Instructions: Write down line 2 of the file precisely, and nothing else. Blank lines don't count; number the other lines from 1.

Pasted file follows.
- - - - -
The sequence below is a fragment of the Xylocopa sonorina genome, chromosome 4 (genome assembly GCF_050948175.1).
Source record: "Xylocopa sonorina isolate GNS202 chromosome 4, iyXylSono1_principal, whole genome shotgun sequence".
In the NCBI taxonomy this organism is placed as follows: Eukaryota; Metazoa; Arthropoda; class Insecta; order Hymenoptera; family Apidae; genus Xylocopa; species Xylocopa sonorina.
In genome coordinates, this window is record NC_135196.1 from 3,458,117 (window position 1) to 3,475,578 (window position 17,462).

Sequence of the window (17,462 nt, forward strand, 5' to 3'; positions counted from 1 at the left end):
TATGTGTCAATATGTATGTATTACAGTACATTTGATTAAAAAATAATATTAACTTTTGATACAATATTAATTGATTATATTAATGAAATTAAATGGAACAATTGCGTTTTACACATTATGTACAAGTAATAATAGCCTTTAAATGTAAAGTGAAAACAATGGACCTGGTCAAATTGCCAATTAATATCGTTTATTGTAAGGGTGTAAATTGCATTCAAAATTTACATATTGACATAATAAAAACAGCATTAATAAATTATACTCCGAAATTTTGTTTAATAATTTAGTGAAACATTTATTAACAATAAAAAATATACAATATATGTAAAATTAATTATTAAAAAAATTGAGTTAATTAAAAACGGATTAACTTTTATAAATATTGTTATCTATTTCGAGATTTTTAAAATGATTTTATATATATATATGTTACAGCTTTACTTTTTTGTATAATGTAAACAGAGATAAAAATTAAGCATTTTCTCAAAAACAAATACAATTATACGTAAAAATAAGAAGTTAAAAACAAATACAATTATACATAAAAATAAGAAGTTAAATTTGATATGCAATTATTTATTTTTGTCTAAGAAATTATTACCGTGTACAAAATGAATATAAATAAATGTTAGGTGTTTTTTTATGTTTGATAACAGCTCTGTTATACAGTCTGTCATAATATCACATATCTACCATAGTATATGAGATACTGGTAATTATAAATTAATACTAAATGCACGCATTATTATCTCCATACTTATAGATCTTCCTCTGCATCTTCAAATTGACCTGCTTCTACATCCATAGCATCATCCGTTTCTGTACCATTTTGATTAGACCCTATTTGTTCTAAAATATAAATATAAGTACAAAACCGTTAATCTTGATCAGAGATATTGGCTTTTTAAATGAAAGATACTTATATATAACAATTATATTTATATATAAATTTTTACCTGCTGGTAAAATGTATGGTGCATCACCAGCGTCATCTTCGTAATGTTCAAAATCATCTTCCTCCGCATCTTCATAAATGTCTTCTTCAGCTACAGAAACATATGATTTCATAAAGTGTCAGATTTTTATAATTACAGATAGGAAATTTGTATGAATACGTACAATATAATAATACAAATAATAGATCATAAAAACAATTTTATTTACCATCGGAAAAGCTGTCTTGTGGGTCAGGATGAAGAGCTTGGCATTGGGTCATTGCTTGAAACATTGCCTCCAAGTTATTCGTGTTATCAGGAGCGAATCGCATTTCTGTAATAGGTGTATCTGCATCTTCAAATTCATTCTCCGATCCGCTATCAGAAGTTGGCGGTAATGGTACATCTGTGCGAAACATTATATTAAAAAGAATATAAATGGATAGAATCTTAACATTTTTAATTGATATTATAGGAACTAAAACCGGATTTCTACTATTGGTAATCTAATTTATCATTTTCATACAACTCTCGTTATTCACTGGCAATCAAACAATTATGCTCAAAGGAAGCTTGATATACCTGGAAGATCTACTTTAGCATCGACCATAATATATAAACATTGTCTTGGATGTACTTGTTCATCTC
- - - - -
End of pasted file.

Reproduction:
Source record: "Xylocopa sonorina isolate GNS202 chromosome 4, iyXylSono1_principal, whole genome shotgun sequence".